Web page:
i was checkign around in my ceiling last night, and where i want to place the projector is right inbetween 2 studs and they are 5-6 feet apart!

i dont want to have a board that long on my ceiling.

If the mount i get/make has a narrow base to screw into the ceiling, i may put a a board on the ceiling and use the drywall type screws for that, just so the weight is spread out a bit more and not all in one spot on the ceiling.
post #8 of 21
Quote:
Originally Posted by OsiViper View Post

i was checkign around in my ceiling last night, and where i want to place the projector is right inbetween 2 studs and they are 5-6 feet apart!

i dont want to have a board that long on my ceiling.

If the mount i get/make has a narrow base to screw into the ceiling, i may put a a board on the ceiling and use the drywall type screws for that, just so the weight is spread out a bit more and not all in one spot on the ceiling.


Five to Six feet apart deserves about 20 eek smiley faces. -----------

How did you determine the spacing? Do you have a way to get above the ceiling?

Normal construction is 16 inches on center but if your ceiling is trussed they quite often are 24 inches on center. Drywall should never be applied more than 24 inch centers and 16 is much preferred.

This kind of points out my concerns about mounting into drywall. You rarely know just how secure it is and you are placing your trust in this unknown.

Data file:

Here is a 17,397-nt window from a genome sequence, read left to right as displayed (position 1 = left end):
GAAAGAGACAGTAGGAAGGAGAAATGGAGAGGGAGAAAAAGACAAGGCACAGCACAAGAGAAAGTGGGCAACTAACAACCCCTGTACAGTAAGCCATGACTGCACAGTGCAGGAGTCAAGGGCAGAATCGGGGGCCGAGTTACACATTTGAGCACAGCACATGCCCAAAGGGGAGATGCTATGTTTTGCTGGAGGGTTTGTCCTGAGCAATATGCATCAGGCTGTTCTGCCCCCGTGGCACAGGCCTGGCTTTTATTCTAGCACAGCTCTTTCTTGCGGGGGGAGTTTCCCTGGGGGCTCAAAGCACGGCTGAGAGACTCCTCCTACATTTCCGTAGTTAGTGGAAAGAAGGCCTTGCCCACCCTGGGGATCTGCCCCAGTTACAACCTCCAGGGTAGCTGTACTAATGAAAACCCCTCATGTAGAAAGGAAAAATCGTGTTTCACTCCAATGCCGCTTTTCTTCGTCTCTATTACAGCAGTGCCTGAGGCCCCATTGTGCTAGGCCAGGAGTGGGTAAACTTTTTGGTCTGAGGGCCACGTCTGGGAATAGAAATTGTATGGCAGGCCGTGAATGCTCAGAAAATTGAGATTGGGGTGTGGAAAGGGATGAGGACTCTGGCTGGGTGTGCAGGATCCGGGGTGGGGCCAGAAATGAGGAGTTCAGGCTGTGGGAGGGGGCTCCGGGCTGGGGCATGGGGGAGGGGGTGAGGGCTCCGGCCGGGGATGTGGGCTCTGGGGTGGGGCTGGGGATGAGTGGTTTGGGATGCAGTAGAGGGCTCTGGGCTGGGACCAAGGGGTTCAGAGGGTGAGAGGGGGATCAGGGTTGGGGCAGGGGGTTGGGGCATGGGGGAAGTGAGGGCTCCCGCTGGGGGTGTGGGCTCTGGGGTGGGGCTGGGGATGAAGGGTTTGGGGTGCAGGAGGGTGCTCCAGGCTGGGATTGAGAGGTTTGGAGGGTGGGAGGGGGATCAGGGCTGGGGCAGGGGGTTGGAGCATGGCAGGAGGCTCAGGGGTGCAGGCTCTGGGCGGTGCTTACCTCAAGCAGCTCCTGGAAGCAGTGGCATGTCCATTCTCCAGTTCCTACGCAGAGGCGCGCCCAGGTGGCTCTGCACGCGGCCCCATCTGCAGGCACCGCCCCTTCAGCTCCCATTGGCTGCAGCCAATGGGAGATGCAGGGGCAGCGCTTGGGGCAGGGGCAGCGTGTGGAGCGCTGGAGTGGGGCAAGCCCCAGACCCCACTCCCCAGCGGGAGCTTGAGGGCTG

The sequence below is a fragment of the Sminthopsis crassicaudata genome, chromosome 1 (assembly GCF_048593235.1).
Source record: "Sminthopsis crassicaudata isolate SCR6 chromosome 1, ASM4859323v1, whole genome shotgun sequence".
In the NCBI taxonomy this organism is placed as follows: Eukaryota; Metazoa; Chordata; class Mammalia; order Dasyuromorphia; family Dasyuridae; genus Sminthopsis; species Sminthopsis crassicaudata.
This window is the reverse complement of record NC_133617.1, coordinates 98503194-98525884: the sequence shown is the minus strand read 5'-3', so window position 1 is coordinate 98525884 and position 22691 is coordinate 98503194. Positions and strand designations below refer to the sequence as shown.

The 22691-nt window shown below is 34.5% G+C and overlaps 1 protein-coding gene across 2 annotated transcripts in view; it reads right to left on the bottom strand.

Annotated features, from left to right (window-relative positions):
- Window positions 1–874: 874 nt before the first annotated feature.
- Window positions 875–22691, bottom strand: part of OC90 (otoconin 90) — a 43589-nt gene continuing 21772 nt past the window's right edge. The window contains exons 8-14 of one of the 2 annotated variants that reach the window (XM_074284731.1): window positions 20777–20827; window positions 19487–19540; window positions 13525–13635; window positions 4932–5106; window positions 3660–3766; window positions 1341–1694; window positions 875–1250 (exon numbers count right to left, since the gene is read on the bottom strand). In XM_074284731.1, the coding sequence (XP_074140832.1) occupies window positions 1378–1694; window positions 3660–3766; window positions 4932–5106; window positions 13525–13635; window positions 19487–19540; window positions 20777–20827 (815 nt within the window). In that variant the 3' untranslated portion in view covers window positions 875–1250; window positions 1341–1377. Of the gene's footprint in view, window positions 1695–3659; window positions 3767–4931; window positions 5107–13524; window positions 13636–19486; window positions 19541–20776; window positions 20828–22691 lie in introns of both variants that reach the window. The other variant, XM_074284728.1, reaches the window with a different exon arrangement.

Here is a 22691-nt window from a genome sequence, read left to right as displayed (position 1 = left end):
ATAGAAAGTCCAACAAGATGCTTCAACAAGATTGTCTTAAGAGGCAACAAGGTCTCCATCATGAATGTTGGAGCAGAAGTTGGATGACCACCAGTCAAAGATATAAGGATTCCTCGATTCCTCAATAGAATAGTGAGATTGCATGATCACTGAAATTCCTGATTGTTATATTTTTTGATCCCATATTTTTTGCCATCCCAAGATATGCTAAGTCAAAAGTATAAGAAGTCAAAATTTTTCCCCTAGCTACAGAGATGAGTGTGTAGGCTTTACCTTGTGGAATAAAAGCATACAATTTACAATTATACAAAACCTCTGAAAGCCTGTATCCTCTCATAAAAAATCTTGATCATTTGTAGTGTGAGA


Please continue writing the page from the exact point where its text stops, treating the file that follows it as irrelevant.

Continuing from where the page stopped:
post #9 of 21
Quote:
Originally Posted by bud16415 View Post

Five to Six feet apart deserves about 20 eek smiley faces. -----------

How did you determine the spacing?

Gonna take a wild guess here, but likely "a stud finder"?
post #10 of 21
Thread Starter 
Yea, i used a stud finder on it

I may end up having to get a wall mount for it and just mount it to the wall
post #11 of 21
Just mount it to the drywall. this isn't a CRT we're talking about.
post #12 of 21
Thread Starter 
hmm, ordered my projector.
The weight on the Optoma site says 5.7 lbs. shipping weight is 19lbs? lol
post #13 of 21
Quote:
Originally Posted by OsiViper View Post

hmm, ordered my projector.
The weight on the Optoma site says 5.7 lbs. shipping weight is 19lbs? lol

One of these molly bolts can hold around 20lbs



Use four of them and your projector isn't going anywhere.
post #14 of 21
Yea, on my old X1 I went into a ceiling joist, but when I got my HD70, I just could make it work to line up with a joist. So, like others, I got drywall anchors rated at 50 lbs each and used for them. I then installed my DIY mount w/o the pj and did some pulling on it. I didn't get silly as I imagine if I really wanted to I could have torn the drywall down, but it was obvious it was plenty secure.

In the month I have had it mounted I have checked several time and now that I have it in the proper place (I think) I take it all down to cut holes for the wiring and I can check the anchors again. But I'll be money they are fine.
post #15 of 21
Quote:
Originally Posted by bud16415 View Post